Musashi Mix Inq

The Diamond Age

Posted on June 20, 2011

The Diamond Age, ©MMXI

The Diamond Age, spiritual sequel to Snow Crash, is definitely my favorite book. If Snow Crash was Neil Stephenson‘s prediction of the last 20 years, The Diamond Age takes a look at our future 100 years from now. The title of the book speaks to the world built within it, when mankind has mastered nano-technology and can finally delicately wield the atom.

Hiro Protagonist’s base world of franchise-states and dead-end cyber-life has given way to an extreme return to traditional cultural ties. Enter the Neo-Victorians and Neo-Confucianists of Hong-Kong where the story is set. Nell, the Bildungsroman hero of The Diamond Age, lives in a world of nano-punk with a healthy side of steam:

“Moral reforms and deteriorations are moved by large forces, and they are mostly caused by reactions from the habits of a preceeding period. Backwards and forwards swings the great pendulum, and its alternations are not determined by a few distinguished folk clinging to the end of it.”

Sir Charles Petrie, The Victorians

To me, the most fascinating feature of steampunk is that it is based on a universe of tangible technology. Unlike our current micro-tech, nano-tech computers are a physical manifestation of the gears of change. There are no more programers, only gifted craftsmen. There are no “black-boxes” in The Diamond Age except for the minds of people who live within it.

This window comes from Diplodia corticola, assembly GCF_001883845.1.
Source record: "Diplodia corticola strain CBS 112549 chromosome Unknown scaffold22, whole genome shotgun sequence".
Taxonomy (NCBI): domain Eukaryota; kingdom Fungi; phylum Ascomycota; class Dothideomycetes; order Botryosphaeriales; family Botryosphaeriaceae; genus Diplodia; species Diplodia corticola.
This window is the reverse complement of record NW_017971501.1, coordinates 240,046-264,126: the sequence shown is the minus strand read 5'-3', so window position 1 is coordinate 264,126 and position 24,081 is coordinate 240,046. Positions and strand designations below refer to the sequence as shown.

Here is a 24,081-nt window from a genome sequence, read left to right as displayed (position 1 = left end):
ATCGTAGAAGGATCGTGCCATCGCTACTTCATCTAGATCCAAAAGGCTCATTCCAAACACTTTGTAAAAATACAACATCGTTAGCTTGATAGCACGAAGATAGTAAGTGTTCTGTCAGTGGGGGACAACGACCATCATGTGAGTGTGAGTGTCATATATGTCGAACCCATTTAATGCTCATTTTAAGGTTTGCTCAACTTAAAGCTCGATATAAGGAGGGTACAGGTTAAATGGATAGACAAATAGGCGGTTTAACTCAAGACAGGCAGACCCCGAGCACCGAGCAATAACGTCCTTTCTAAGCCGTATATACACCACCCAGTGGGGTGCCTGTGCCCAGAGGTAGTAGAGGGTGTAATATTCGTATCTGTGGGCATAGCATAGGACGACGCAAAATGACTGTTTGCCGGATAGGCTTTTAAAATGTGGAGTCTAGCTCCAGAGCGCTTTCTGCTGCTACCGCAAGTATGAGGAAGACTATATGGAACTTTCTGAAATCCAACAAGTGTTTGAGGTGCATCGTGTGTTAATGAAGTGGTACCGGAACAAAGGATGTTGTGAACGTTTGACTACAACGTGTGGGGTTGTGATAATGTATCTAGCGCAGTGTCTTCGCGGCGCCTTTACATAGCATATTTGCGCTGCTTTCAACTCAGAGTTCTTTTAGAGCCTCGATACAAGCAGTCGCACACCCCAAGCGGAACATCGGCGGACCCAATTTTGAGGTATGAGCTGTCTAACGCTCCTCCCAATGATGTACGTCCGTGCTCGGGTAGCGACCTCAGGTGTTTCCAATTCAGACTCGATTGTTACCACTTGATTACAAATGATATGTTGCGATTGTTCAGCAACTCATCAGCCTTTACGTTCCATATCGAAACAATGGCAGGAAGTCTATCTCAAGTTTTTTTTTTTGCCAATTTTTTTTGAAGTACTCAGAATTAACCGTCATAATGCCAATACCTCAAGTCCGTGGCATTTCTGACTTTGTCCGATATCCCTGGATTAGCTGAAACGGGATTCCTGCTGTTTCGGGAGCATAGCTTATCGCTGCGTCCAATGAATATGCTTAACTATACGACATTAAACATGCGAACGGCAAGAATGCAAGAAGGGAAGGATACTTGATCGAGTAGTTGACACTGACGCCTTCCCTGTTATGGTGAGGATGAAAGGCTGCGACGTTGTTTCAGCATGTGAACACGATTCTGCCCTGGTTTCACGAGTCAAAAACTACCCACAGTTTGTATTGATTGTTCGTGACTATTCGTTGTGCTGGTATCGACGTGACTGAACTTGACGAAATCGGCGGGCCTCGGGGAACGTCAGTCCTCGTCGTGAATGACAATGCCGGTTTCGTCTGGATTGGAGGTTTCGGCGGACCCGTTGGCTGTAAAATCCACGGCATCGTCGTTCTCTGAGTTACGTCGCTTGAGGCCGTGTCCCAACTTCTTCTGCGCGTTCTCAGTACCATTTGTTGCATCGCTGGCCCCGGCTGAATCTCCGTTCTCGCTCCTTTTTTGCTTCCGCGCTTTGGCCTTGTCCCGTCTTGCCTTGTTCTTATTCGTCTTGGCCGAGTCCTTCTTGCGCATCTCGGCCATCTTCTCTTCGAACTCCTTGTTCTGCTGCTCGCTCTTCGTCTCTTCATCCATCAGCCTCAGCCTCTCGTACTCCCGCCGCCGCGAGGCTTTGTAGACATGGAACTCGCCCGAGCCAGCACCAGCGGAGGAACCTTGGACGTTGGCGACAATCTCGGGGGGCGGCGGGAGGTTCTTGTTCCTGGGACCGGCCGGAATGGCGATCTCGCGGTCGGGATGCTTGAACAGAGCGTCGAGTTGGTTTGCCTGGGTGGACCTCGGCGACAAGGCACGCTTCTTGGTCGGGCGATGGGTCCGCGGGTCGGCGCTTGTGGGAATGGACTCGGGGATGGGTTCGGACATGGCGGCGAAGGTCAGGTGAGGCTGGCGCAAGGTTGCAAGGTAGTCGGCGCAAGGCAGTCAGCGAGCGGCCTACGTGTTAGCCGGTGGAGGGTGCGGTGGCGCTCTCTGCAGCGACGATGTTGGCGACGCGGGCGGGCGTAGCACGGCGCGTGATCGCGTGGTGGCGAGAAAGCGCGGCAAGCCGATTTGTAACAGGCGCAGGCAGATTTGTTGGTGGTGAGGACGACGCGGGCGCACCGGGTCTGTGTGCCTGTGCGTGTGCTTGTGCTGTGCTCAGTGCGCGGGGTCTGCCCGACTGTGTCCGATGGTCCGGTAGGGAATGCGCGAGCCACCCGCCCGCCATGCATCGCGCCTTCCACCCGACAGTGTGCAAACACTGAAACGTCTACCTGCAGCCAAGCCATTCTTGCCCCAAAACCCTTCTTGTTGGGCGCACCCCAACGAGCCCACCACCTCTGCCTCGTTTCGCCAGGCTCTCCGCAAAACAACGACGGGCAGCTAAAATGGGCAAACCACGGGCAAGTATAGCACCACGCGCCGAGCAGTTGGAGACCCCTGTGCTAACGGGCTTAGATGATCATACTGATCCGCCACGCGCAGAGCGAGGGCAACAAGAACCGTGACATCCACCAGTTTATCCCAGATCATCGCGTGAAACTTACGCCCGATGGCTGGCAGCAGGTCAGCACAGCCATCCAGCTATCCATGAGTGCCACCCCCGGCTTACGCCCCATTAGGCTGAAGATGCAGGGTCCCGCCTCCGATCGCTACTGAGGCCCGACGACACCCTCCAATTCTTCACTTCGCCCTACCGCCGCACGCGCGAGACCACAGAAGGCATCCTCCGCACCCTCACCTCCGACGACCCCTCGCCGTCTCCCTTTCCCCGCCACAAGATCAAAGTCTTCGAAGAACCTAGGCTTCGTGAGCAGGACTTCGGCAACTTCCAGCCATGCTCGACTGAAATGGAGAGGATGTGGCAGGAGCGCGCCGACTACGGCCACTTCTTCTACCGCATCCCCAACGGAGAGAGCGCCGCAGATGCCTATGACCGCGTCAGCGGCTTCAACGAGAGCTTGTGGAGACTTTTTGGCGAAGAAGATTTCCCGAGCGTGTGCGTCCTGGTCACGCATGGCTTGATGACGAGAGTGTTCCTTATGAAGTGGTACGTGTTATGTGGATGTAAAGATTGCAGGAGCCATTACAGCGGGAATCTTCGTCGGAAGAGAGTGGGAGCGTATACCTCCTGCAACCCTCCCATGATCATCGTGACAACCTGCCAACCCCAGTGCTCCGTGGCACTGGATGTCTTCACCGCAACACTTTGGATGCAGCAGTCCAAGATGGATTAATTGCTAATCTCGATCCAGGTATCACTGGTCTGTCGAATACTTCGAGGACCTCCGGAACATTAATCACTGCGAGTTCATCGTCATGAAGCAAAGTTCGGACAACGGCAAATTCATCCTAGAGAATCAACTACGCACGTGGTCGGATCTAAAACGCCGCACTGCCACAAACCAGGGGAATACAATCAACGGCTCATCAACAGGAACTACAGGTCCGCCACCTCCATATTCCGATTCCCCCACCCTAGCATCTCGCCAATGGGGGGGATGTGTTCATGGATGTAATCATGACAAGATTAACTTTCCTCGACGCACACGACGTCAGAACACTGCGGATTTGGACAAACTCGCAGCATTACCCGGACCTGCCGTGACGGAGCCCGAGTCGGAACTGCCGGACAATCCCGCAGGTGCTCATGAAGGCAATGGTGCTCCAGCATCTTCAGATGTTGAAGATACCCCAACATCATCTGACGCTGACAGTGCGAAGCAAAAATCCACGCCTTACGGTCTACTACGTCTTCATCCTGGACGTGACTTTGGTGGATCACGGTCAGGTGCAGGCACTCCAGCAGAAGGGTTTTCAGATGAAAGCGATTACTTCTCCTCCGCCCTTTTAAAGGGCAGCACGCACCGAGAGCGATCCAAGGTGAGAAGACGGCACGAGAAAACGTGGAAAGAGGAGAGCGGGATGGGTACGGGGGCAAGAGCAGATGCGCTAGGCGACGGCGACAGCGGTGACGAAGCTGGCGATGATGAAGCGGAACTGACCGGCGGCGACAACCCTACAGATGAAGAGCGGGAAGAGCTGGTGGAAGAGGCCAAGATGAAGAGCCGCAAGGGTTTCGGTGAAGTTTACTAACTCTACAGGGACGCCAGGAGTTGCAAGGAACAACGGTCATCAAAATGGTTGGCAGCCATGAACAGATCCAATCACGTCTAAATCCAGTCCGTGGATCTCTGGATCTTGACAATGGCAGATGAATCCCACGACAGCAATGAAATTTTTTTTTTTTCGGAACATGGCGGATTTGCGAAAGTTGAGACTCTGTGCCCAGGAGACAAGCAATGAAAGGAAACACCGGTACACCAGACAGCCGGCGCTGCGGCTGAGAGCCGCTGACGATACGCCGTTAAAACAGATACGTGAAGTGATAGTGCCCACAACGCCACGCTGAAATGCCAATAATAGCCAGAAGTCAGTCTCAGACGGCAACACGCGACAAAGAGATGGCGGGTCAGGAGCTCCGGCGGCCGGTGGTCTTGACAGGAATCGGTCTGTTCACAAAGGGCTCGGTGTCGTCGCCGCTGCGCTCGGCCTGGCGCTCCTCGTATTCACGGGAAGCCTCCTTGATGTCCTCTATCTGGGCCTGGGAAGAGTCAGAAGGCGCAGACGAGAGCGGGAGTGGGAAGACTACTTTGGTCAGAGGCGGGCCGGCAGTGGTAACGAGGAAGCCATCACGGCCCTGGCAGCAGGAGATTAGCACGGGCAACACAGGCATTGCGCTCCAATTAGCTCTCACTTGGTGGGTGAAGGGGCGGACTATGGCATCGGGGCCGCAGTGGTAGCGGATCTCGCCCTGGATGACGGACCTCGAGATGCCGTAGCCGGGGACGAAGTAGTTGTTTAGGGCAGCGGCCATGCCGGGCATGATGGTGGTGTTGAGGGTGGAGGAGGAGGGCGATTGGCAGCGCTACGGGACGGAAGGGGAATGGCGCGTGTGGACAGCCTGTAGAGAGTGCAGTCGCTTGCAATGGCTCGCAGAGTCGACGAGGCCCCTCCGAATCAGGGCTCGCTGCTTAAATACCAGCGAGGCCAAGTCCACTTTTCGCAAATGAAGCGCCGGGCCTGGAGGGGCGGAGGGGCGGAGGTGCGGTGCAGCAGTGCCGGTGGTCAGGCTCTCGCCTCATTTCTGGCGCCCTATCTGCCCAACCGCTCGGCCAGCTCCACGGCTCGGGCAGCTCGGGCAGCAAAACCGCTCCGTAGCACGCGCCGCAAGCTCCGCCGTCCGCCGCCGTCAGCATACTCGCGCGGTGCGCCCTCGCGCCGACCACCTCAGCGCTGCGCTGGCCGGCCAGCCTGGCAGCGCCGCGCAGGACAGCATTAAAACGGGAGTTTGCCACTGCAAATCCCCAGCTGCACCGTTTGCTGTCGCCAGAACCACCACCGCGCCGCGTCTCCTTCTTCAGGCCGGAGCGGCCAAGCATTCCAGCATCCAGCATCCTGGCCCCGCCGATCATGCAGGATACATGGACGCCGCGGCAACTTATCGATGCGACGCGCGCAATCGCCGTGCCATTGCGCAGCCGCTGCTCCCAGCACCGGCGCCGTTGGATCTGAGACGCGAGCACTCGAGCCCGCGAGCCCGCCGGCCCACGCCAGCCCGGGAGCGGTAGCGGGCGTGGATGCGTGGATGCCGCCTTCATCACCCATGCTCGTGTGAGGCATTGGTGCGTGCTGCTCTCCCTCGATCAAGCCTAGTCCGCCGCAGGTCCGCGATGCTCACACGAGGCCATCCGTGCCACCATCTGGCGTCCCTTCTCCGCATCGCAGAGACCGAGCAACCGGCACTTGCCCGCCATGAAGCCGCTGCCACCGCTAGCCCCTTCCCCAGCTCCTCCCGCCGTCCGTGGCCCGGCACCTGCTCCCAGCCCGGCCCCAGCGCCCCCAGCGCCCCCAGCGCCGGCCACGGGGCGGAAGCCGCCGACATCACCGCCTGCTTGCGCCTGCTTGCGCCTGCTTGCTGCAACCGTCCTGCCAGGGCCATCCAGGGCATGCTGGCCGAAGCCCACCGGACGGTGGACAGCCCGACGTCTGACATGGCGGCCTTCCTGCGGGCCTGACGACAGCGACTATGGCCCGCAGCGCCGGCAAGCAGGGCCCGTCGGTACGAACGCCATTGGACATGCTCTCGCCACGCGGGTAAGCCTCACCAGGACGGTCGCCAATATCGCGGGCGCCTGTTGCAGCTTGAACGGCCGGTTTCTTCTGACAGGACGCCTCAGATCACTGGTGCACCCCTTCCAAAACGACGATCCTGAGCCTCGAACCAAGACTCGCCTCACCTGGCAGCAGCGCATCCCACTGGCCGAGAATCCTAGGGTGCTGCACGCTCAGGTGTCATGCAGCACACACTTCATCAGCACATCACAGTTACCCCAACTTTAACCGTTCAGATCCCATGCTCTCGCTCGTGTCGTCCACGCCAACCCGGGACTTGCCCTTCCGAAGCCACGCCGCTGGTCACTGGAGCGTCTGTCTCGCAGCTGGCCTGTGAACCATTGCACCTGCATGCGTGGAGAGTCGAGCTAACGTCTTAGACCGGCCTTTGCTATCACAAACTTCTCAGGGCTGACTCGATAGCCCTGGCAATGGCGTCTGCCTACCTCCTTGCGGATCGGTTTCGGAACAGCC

As the story grows, Nell rises from an orphan of the slums to become princess of a world of her own making. A time when humanity can finally unite in a world of drummers’ dreams.

Neo-Victorian, interrupted

The Princess of Mice

Warrior Nell

Buddha in the sky with Diamonds


Purchase Print

p.s. reading this story first on paper and then on an e-reader is quite the experience. to hold the current-tech “primer” in my hands, knowing that soon the day will come when the future is upon us.

p.p.s. on the other hand, reading snow crash on an e-reader made me fearful to turn the page, like a late victorian scared by an on-coming train in moving-picture show 🙂

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